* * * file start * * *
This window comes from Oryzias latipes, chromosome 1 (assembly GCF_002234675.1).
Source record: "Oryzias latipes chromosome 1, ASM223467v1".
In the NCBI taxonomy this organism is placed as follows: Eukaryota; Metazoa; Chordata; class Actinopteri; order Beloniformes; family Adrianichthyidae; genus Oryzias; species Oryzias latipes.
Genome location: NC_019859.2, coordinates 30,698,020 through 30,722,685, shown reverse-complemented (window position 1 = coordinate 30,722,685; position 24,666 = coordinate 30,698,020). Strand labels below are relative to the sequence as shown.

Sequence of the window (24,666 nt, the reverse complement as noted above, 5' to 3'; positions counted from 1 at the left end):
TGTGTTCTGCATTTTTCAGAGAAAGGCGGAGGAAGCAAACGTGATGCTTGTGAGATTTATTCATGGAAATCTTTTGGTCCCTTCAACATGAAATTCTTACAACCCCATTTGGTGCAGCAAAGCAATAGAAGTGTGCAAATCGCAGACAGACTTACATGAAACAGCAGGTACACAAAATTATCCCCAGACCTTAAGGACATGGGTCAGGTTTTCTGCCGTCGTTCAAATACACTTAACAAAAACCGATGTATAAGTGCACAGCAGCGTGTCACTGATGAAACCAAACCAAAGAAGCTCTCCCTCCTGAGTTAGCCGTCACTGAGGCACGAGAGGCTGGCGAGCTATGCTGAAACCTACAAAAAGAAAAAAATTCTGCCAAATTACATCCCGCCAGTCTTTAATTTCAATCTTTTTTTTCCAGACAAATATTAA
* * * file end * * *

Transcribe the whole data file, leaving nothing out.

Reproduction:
This window comes from Oryzias latipes, chromosome 1 (assembly GCF_002234675.1).
Source record: "Oryzias latipes chromosome 1, ASM223467v1".
In the NCBI taxonomy this organism is placed as follows: Eukaryota; Metazoa; Chordata; class Actinopteri; order Beloniformes; family Adrianichthyidae; genus Oryzias; species Oryzias latipes.
Genome location: NC_019859.2, coordinates 30,698,020 through 30,722,685, shown reverse-complemented (window position 1 = coordinate 30,722,685; position 24,666 = coordinate 30,698,020). Strand labels below are relative to the sequence as shown.

Sequence of the window (24,666 nt, the reverse complement as noted above, 5' to 3'; positions counted from 1 at the left end):
TGTGTTCTGCATTTTTCAGAGAAAGGCGGAGGAAGCAAACGTGATGCTTGTGAGATTTATTCATGGAAATCTTTTGGTCCCTTCAACATGAAATTCTTACAACCCCATTTGGTGCAGCAAAGCAATAGAAGTGTGCAAATCGCAGACAGACTTACATGAAACAGCAGGTACACAAAATTATCCCCAGACCTTAAGGACATGGGTCAGGTTTTCTGCCGTCGTTCAAATACACTTAACAAAAACCGATGTATAAGTGCACAGCAGCGTGTCACTGATGAAACCAAACCAAAGAAGCTCTCCCTCCTGAGTTAGCCGTCACTGAGGCACGAGAGGCTGGCGAGCTATGCTGAAACCTACAAAAAGAAAAAAATTCTGCCAAATTACATCCCGCCAGTCTTTAATTTCAATCTTTTTTTTCCAGACAAATATTAA